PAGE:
Four things to consider before embarking on an esports sponsorship

Four things to consider before embarking on an esports sponsorship

The global esports market is expected to reach a valuation of $1.79 billion by the end of this year. As the industry continues to rise in coverage and ambition, its sponsorship potentials evolve at the same rate. In this article, we take a look at the four most important things to know if your company is looking to invest in an esports partnership.  

This is a changing, exciting, and volatile market  

Opportunities for sponsorship in esports are remarkably flexible. When the Playstation series was launched in 1994, no one could have predicted that brands like Gucci would have significant investments in its eventual users.  

Launched in May 2022, The Gucci Gaming Academy is the first grassroots esports initiative set up by a luxury brand. Their partnership with FACEit Pro League has forged a clearer “path to pro” for talented players, and, with significant creative autonomy, Gucci have broadcast their brand to a new, younger audience. In embracing change, the luxury brand has created a memorable partnership that doesn’t lose sight of its own historic values.  

Make no mistake, esports is also a volatile market. The innate sense of change that enabled Gucci’s investment, also sees new game titles, teams, and streamers fade and spurt quicker than in traditional sports. Players join and leave teams as normal, but fan loyalty tends to be with the player rather than the team. As such, on-the-ground knowledge of the esports landscape is crucial.  

The fanbase is more diverse than you might think  

The “lazy” connotation associated with gamers has been obscured by both the lucrative potentials for players and sponsors, and the intense competitions involved at the elite level.  

Despite a younger demographic, the esports audience nonetheless has substantial purchasing power. Interpret’s quarterly survey of 9,000 consumers found that, “30% of esports fans have an annual income greater than $100,000, and they are willing to spend on subscriptions they care about and regularly purchase electronics.”  

Video games have been around for a long time. As such, fans are not merely those born after 2010. In fact, the average age of an esports viewer is 29. With the endurance of older games like League of Legends, the industry provides a platform for a wide-ranging audience.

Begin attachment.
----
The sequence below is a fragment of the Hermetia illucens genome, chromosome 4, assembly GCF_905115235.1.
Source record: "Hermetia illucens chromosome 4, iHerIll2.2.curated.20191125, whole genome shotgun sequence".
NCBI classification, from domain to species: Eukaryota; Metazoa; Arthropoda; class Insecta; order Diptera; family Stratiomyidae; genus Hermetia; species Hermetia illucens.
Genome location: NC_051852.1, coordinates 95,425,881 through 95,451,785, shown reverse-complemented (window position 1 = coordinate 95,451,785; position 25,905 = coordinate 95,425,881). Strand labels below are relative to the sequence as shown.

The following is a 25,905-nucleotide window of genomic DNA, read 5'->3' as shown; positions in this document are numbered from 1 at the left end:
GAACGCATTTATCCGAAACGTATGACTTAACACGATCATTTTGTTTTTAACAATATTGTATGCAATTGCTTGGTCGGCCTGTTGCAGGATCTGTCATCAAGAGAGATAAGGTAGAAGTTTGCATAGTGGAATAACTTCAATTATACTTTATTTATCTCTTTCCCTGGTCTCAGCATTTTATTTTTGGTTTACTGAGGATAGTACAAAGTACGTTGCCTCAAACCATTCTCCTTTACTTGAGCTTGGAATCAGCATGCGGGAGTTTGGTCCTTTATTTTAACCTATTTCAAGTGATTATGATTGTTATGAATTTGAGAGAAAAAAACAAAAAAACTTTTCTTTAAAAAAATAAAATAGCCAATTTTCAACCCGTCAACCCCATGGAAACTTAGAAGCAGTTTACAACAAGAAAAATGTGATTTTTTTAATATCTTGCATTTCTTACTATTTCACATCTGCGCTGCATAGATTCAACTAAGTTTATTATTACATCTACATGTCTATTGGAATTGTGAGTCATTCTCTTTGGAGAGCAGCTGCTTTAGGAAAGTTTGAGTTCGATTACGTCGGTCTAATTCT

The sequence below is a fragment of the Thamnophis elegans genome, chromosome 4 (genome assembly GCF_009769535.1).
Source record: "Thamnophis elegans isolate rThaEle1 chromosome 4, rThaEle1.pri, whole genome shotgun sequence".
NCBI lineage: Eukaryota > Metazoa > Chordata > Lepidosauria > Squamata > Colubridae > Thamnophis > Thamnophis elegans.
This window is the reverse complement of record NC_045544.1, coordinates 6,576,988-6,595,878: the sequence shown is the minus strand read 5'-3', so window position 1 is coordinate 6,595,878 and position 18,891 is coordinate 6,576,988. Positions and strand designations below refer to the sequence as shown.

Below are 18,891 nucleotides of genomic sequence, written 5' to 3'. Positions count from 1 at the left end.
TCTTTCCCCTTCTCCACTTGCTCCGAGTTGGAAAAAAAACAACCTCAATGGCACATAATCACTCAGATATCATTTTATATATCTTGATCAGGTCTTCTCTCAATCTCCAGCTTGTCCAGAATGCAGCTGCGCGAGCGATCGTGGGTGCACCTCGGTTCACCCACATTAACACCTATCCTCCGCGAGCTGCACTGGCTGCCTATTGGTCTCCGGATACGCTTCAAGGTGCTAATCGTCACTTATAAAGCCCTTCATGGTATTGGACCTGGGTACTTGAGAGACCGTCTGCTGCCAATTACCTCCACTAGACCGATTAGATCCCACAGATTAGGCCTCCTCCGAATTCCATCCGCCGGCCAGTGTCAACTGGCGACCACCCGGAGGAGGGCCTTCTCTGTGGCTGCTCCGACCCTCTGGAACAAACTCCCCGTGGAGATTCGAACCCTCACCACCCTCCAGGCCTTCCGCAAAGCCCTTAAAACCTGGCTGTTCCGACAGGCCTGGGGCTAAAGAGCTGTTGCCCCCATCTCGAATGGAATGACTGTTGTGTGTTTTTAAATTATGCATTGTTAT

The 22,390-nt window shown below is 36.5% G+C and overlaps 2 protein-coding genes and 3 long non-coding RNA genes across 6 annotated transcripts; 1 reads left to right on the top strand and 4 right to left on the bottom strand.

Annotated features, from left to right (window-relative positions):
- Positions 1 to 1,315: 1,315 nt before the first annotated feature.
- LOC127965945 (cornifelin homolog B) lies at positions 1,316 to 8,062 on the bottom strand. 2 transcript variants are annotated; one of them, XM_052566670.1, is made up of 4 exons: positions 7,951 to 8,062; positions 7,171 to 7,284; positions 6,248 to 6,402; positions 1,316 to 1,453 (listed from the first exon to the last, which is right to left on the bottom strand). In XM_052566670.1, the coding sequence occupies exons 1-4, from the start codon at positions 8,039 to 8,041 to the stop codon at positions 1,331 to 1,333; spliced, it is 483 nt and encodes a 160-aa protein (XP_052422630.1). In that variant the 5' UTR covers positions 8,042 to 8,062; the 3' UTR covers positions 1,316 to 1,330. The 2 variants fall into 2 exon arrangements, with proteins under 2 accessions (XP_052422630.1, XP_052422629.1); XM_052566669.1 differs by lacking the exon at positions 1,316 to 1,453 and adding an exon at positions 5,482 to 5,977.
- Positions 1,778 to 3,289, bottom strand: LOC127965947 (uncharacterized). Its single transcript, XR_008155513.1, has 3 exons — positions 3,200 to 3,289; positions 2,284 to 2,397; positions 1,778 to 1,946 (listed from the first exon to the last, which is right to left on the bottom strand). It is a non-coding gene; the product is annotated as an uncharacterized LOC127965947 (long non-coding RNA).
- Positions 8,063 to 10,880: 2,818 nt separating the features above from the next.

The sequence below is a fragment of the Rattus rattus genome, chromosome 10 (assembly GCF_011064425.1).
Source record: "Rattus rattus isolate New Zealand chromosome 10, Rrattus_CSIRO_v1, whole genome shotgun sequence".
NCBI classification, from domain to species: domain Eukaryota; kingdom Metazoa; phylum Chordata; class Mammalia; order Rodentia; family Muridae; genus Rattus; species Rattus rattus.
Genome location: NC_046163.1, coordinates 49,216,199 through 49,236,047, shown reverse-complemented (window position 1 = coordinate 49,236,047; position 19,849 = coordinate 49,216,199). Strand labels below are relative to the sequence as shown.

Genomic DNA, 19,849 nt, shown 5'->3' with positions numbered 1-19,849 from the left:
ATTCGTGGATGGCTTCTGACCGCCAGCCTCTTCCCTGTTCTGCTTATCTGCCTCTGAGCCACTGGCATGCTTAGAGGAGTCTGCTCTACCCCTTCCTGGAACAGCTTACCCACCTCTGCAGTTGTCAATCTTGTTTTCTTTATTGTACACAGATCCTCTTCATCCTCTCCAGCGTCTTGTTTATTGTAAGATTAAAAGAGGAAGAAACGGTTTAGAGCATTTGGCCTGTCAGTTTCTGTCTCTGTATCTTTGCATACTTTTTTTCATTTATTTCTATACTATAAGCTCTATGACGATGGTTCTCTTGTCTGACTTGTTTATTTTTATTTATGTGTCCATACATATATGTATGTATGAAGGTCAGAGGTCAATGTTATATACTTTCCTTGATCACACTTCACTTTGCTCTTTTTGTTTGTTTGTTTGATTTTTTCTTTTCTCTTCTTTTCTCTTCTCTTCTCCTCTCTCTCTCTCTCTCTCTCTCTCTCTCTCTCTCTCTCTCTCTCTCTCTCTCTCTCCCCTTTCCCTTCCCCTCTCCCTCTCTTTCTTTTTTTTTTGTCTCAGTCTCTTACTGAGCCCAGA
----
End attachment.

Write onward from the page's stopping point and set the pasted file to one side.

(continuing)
While 72% of esports fans identify as male, data from Statistics showed that 45% of gamers in the US were women - up 4% on the previous year. Can your sponsorship campaign represent and promote this positive change?

To learn more about fan-centred models, click here.

The risks are well-researched and clear: know them 

 Knowing the industry also means understanding its innate potential for risks - particularly in the departments of athlete health and reputation.  

Players can spend up to 16 hours a day practicing and can engage in as many as 400 actions a minute during gameplay. That puts an enormous amount of stress on the body, especially if coupled with wider inactivity. Your sponsorship campaign should look to positively manage this risk, or chance being associated with the industry’s underlying danger.  

Players are often very visible on social media, and while that’s ordinarily a positive, transparent way to connect with fans, it can lead to controversy. With such a raised visibility, sharing guidelines with potential athletes is crucial.  

You should validate esports like any other, but recognise its uniqueness 

While it may take some getting used to, the fact remains that esports echo the same values as old-school, traditional ones: competition, dedication, and performance. As such, a non-prejudicial approach makes sense.  

Engaging with the culture and the games themselves will increase trust and inspire more meaningful campaigns. Back in the real world, the IPL have been able to use sponsorship to create a maximalist entertainment experience for fans. This can be seen through CEAT’s ‘Strategic Timeout’ and Dream11’s ‘Gamechanger of the Season’ award. Yes, it’s all a bit overwhelming. But with the depth of experience in esports, opportunities arise for any number of sponsorship activations that recognise the products and players themselves. Make use of the esports knowledge available within your own company and seek outside council on game specifics to convey authenticity.